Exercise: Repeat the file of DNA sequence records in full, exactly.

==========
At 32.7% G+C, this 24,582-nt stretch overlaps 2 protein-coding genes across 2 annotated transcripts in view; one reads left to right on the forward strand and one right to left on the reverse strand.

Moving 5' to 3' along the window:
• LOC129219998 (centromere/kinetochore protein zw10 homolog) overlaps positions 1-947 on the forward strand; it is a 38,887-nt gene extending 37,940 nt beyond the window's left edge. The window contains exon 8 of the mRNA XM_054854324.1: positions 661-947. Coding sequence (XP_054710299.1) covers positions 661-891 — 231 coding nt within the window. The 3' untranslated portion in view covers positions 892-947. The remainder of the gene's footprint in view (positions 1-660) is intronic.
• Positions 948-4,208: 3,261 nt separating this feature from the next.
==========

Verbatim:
At 32.7% G+C, this 24,582-nt stretch overlaps 2 protein-coding genes across 2 annotated transcripts in view; one reads left to right on the forward strand and one right to left on the reverse strand.

Moving 5' to 3' along the window:
• LOC129219998 (centromere/kinetochore protein zw10 homolog) overlaps positions 1-947 on the forward strand; it is a 38,887-nt gene extending 37,940 nt beyond the window's left edge. The window contains exon 8 of the mRNA XM_054854324.1: positions 661-947. Coding sequence (XP_054710299.1) covers positions 661-891 — 231 coding nt within the window. The 3' untranslated portion in view covers positions 892-947. The remainder of the gene's footprint in view (positions 1-660) is intronic.
• Positions 948-4,208: 3,261 nt separating this feature from the next.